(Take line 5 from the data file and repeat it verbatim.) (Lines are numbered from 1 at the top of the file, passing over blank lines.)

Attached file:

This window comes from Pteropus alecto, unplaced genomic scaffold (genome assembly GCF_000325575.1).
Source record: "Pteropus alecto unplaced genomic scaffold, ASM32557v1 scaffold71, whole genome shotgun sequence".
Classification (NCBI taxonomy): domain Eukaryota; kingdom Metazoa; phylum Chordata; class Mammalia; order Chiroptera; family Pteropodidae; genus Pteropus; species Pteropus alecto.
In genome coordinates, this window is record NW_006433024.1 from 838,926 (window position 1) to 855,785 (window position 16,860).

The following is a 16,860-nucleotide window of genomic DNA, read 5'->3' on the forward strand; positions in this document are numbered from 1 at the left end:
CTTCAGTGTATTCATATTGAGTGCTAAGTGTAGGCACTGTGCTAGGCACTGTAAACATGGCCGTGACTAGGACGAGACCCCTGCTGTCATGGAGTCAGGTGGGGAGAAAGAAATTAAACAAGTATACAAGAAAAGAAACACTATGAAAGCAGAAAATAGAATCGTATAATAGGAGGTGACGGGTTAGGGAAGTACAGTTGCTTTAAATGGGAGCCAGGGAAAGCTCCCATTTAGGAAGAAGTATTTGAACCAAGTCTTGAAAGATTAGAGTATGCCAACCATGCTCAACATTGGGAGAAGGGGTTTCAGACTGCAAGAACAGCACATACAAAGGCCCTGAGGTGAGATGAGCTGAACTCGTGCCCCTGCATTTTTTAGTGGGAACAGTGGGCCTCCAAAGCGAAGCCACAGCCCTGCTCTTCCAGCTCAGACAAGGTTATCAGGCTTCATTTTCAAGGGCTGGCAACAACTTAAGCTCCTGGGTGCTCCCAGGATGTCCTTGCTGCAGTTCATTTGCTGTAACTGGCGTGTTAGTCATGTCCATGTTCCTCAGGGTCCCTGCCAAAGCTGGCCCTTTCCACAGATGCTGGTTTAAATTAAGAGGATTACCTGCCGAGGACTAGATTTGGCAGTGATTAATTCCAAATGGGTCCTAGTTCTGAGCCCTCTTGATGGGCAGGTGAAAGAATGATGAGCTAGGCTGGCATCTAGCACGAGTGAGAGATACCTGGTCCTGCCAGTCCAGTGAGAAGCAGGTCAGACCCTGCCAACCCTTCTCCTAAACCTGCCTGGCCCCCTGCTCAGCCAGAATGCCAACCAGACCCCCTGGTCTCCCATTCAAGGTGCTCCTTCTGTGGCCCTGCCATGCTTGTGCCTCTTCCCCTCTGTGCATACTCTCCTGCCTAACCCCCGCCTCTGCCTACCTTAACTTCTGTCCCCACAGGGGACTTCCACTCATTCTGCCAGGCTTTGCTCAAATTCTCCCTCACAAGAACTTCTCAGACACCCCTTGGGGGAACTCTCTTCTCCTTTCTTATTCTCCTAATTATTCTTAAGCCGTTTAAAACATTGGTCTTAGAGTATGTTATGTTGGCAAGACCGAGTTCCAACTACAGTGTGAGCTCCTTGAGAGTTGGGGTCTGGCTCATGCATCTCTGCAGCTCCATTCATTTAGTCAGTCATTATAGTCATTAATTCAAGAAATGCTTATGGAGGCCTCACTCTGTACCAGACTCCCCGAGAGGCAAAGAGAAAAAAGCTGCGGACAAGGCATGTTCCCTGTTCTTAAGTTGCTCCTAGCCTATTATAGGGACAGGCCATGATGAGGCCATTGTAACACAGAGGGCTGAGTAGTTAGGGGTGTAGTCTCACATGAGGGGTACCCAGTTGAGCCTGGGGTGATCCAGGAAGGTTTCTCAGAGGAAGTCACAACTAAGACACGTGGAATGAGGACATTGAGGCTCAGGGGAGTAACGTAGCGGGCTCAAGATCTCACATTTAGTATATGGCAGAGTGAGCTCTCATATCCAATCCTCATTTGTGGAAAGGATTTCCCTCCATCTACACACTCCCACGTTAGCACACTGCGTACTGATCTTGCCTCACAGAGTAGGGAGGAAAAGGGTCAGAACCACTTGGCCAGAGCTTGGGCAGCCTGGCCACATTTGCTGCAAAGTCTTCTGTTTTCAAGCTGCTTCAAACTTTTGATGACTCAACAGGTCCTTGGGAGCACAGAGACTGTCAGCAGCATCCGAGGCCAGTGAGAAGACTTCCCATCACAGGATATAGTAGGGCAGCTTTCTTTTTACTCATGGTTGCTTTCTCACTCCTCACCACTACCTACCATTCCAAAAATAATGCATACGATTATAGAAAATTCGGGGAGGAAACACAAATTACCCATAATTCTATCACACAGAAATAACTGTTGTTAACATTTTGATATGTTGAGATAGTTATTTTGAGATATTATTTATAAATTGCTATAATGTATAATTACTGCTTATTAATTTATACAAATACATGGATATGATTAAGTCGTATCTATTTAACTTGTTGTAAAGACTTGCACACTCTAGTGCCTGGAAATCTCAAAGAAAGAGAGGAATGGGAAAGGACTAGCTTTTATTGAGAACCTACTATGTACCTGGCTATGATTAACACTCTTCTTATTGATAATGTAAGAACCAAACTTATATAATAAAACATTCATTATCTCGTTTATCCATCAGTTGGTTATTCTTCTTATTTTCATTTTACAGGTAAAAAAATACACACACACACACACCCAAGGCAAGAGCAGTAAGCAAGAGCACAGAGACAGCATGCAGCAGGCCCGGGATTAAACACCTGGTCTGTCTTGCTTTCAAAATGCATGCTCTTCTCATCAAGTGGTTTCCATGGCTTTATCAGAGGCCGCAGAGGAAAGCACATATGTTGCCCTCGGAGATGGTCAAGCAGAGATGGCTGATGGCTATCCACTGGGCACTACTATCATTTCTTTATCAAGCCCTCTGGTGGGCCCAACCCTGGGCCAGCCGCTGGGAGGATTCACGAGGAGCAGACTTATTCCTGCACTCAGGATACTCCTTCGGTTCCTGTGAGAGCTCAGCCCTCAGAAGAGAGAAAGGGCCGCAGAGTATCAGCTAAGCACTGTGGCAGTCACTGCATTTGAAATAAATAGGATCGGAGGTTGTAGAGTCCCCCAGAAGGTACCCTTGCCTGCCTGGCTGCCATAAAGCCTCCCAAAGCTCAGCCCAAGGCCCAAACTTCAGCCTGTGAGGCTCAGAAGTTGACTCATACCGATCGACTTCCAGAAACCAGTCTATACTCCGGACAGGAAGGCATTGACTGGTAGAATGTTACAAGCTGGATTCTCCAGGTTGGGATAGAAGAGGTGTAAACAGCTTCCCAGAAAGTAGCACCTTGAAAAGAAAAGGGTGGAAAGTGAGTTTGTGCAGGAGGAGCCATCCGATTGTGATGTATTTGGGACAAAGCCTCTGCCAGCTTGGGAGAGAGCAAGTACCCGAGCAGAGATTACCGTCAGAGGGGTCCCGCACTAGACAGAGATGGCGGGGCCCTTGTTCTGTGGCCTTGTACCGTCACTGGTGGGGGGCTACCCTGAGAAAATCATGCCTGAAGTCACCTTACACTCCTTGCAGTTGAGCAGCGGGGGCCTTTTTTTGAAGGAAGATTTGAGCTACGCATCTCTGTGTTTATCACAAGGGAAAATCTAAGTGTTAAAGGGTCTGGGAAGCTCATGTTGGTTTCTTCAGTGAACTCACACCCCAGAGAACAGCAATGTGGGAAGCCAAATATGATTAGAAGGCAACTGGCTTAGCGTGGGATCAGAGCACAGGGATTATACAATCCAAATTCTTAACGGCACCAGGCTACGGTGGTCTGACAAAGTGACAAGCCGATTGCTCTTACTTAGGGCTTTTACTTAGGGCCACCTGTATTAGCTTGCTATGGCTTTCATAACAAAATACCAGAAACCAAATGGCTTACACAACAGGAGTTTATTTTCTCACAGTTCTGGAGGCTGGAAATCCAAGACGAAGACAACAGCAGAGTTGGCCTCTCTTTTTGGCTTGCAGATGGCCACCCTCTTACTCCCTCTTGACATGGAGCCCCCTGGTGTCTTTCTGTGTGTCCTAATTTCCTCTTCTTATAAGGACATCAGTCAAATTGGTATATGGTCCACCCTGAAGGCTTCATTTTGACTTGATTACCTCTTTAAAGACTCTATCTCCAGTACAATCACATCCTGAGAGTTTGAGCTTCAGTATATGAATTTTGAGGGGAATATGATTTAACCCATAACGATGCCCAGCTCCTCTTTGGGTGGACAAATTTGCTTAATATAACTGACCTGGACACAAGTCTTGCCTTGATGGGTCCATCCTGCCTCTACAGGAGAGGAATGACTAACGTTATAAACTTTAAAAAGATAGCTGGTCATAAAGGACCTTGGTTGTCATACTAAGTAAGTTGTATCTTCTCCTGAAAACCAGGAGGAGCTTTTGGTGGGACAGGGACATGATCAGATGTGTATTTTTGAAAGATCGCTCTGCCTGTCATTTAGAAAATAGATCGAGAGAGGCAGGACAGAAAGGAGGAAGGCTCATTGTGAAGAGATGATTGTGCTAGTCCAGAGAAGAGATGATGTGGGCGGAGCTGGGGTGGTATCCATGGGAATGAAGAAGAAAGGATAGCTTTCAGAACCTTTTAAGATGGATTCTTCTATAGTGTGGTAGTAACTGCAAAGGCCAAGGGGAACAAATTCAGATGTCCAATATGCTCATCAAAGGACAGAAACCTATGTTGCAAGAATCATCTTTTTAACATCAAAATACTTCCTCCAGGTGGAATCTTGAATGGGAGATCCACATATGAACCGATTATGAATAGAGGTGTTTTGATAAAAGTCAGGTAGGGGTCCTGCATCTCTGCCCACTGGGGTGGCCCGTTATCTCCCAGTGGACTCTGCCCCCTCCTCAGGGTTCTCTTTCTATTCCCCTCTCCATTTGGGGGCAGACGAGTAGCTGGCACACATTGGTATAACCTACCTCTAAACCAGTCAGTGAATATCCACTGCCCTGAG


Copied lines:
The following is a 16,860-nucleotide window of genomic DNA, read 5'->3' on the forward strand; positions in this document are numbered from 1 at the left end: